If everything goes well I might go out this weekend, I will post an alert this time if I manage the time for an activation, Else I will be chasing some :smile:

My overall carry weight is still high, but I cannot afford to LiFe batteries and lightweight SOTABeam equipment yet, but I have strong legs and It wilk do for now :slight_smile:

Chris, KC1BGK

Perhaps of interest, one of the guys on the ham radio 360 Podcast is trying to build a linked dipole where you don’t need to take the antenna down to change links. The links themselves will have a small microcontroller on them that on command open and close a relay. Communictaions to them is performed via Bluetooth (that the processor in use has built into it).

I’ll be interested to see if the system works with the RF present in the wire and possibly RF voltages depending whether operating on 40m (relay closed) or 20m (relay open).

I guess if this does work, the next option will be frequency sensing in the units so that they switch the relays automatically rather than having to be manually switched from the ground (or perhaps simply have another controller on the ground connected to the rigs cat port to know when the operator changes the band and then it changes the links as needed).

Technology, technology …
73 Ed.

I don’t normally need to take the aerial down to change links.
The 60m/40m /80m (coil insertion) link is only at head height at best.
The 5m fishing pole will bend enough for me to pull down the 20m/40m+ link and reset the clips at full stretch. If the ground is too low at the link point (as is often the case in peat bogs) then I just drop the pole, reset the links and push the pole up again.
However, being able to reset the links without getting up would encourage more frequent band changes - perhaps to seek s2s; the only chasing available with S5+ noise at home :smile:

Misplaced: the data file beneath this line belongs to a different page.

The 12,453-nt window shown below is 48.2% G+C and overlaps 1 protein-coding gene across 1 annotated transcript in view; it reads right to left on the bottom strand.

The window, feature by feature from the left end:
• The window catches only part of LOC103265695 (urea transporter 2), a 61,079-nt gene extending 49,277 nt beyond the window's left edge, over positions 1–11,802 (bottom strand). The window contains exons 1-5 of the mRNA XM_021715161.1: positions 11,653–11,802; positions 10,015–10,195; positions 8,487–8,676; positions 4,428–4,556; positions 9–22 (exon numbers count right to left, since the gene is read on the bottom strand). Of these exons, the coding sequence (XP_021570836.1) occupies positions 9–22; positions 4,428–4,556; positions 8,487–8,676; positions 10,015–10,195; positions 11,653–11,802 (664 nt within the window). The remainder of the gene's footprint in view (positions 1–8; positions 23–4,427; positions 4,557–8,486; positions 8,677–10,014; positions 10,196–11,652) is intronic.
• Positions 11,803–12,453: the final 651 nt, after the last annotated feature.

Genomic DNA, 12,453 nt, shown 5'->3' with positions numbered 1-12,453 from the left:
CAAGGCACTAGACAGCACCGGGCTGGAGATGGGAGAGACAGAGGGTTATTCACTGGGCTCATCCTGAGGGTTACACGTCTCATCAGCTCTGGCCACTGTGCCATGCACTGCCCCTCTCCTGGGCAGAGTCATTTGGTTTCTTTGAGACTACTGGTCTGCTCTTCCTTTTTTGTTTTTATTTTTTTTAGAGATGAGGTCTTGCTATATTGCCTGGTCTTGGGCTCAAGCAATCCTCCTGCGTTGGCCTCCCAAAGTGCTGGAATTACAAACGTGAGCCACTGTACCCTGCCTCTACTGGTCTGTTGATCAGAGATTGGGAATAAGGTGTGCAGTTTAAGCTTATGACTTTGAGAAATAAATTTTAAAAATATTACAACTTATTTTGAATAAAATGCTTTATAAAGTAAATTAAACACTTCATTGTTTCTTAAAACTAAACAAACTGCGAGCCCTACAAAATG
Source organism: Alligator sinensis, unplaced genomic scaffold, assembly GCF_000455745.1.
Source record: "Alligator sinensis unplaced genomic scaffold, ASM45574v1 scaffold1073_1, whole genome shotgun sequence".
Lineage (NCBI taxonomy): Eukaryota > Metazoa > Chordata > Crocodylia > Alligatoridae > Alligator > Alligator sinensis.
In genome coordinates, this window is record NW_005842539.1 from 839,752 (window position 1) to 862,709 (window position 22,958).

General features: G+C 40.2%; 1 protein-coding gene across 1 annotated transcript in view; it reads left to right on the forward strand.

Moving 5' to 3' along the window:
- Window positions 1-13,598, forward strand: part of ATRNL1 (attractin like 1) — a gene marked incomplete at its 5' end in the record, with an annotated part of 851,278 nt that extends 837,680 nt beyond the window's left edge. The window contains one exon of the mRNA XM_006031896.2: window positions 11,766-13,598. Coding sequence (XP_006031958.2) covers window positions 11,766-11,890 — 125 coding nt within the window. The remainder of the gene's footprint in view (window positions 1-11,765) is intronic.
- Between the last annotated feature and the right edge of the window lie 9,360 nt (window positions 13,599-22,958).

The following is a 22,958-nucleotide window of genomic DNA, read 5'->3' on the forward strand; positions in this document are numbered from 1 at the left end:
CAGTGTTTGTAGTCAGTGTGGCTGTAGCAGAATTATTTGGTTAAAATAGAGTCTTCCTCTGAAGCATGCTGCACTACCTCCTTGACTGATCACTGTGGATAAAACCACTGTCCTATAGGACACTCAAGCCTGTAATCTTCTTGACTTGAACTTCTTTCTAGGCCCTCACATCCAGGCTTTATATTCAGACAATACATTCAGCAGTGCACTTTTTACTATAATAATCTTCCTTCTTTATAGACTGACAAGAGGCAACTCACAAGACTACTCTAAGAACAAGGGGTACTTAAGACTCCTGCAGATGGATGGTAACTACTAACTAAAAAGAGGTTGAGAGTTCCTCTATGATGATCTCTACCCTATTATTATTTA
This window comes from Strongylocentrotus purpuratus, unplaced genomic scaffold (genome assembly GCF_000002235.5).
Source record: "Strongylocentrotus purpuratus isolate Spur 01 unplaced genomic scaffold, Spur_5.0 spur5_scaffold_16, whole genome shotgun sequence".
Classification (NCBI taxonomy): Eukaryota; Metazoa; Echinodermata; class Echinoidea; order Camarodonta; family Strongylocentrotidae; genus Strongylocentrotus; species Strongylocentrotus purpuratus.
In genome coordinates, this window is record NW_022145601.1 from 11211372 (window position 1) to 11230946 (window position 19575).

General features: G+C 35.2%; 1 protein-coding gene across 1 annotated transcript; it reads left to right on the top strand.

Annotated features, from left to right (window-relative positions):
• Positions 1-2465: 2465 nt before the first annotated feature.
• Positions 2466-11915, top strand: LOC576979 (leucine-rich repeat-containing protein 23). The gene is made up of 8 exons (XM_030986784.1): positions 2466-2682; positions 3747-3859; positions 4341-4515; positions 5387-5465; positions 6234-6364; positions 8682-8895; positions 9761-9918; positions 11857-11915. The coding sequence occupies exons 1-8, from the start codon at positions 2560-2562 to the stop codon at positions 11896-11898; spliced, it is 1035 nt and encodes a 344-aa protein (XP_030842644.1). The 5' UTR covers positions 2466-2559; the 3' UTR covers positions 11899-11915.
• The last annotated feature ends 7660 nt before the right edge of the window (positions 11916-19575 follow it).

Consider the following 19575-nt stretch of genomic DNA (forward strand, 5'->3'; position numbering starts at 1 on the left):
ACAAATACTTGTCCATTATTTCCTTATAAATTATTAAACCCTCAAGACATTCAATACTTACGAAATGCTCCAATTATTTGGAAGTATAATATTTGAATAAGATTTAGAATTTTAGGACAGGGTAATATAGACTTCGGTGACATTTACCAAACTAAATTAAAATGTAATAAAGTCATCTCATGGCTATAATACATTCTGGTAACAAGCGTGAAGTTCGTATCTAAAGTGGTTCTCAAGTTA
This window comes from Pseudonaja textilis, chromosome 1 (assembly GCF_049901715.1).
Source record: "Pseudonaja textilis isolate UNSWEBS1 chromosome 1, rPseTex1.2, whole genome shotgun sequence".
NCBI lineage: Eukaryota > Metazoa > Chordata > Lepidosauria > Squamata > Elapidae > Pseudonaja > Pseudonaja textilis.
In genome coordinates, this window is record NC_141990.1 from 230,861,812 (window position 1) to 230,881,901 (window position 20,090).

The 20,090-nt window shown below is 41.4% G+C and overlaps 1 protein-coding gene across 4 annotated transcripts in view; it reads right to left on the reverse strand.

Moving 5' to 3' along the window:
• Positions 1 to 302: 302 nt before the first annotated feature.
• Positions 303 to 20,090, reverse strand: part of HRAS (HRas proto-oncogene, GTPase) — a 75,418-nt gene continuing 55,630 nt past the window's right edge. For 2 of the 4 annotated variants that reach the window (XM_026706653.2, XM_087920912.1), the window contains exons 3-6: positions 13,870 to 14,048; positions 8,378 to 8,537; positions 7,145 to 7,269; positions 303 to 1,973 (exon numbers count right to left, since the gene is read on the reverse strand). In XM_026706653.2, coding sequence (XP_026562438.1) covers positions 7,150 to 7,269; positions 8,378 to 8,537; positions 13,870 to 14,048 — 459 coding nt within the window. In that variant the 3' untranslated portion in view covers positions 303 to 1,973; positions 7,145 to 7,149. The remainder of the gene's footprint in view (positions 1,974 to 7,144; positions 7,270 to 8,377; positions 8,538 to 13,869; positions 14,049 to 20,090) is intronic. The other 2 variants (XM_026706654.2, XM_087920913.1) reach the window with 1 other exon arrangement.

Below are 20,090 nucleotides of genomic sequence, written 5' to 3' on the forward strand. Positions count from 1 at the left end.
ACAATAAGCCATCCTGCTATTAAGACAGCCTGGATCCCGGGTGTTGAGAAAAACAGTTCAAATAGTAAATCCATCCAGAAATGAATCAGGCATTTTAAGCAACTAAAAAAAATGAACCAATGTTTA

No unun/balun but but a strain relief loop with a bit of cord to drop over the top of the pole and rest on the dipole T-piece.
God wishes for the next activation.


We’ve all had failures with activations and they aren’t necessarily limited to the first ones!

There’s a fairly active Facebook page called the SOTAjerks that has many relatively local members to your location. It might be a page to keep an eye on and perhaps hook up with a local activator on a summit or two. No sense starting from the beginning when you benefit from other’s experiences.

Many of the suggestions you’ve received are very good. Speaking from experience I certainly agree a 20/40 meter linked dipole is very hard to beat. Set up as an inverted V off a fishing pole it always seems to do the job. Simple too and you can’t beat simple!

Here’s the link to the SOTAjerks FB page: https://www.facebook.com/groups/141887235871029/

Keep at it, there’s lots of good weather left before winter, and then it’s 3 point bonus time!


1 Like


Well you gathered your radio gear and went outdoors to a summit. That is an accomplishment that many hams never ever do in a life time. So that is a milestone for sure.

You have gotten many good responses and suggestions and sounds like you are soon to be back on a summit. Will watch for your post and would love to put you in my log.

After your first time of being chased on a summit you will look back fondly on that first experience and just laugh! Stories to tell the grandkids when you get some of those.

73 John N0EVH